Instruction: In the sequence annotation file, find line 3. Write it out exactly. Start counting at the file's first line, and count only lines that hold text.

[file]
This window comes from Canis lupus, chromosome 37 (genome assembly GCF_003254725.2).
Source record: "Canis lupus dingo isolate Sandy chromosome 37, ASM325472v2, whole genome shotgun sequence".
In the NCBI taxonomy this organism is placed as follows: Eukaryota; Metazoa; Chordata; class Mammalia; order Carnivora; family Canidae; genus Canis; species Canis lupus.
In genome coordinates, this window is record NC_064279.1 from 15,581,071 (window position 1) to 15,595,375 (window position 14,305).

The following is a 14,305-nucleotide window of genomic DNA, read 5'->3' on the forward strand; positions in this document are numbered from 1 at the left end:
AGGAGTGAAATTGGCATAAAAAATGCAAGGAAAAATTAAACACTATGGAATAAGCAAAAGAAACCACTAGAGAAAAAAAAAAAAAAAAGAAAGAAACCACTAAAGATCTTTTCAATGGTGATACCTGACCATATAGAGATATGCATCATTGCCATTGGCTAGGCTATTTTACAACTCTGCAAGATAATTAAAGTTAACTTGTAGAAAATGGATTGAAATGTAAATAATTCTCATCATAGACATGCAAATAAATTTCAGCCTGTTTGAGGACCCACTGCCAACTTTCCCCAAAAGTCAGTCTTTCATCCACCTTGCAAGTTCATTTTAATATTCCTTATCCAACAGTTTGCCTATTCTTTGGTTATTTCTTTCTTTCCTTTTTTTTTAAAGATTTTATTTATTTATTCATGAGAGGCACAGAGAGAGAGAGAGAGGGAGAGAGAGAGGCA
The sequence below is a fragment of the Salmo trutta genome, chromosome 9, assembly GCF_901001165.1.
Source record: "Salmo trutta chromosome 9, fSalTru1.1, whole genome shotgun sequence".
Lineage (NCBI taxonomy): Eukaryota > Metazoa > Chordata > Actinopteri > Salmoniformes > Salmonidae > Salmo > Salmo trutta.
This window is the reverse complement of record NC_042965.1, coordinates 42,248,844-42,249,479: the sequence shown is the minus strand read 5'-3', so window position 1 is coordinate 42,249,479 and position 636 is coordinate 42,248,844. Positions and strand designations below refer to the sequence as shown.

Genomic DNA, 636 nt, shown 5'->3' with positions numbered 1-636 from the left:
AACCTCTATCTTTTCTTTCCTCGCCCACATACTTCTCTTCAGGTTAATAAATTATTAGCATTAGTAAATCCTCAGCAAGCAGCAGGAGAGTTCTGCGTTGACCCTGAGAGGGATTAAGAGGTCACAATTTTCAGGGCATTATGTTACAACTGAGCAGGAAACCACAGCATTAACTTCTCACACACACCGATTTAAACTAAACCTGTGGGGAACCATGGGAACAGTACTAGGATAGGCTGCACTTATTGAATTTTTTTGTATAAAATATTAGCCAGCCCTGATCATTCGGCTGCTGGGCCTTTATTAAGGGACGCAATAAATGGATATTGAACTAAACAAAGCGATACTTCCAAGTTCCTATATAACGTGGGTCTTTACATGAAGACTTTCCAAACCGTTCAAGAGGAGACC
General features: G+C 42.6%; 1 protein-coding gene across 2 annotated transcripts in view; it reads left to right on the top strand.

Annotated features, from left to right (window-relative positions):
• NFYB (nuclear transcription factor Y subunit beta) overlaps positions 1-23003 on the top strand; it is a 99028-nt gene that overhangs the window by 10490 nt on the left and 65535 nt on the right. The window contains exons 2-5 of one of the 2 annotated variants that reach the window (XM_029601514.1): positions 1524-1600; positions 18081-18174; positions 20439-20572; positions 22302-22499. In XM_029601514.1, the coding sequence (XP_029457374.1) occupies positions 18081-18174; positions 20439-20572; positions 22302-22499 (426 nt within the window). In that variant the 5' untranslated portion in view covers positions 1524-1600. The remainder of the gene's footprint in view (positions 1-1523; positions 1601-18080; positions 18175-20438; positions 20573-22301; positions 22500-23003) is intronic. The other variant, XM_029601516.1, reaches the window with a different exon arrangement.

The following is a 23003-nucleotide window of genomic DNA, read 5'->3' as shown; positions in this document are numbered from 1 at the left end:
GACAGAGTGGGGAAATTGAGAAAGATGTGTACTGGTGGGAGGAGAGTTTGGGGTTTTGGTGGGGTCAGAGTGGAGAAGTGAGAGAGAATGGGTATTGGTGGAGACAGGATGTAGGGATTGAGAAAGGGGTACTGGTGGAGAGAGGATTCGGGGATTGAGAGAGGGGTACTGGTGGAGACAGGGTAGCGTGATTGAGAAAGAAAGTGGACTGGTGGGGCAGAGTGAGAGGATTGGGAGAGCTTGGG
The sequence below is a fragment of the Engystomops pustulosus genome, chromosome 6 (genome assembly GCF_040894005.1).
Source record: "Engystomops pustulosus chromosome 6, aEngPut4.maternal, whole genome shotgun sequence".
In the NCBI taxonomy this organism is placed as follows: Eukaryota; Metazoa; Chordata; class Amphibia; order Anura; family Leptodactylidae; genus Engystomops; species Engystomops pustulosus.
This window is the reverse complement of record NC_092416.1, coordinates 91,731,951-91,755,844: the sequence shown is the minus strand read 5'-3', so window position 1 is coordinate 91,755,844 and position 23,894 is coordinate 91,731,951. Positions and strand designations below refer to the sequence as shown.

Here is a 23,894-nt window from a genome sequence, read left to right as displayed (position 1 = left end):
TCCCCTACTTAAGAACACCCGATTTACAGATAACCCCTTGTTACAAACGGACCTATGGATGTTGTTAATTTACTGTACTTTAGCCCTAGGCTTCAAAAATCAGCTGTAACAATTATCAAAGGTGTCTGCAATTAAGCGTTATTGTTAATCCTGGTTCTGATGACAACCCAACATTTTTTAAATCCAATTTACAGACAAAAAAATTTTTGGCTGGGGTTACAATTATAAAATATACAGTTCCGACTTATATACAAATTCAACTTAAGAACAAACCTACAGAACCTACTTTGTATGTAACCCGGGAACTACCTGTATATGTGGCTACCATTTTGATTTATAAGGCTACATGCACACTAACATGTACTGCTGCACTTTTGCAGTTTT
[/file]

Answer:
In the NCBI taxonomy this organism is placed as follows: Eukaryota; Metazoa; Chordata; class Mammalia; order Carnivora; family Canidae; genus Canis; species Canis lupus.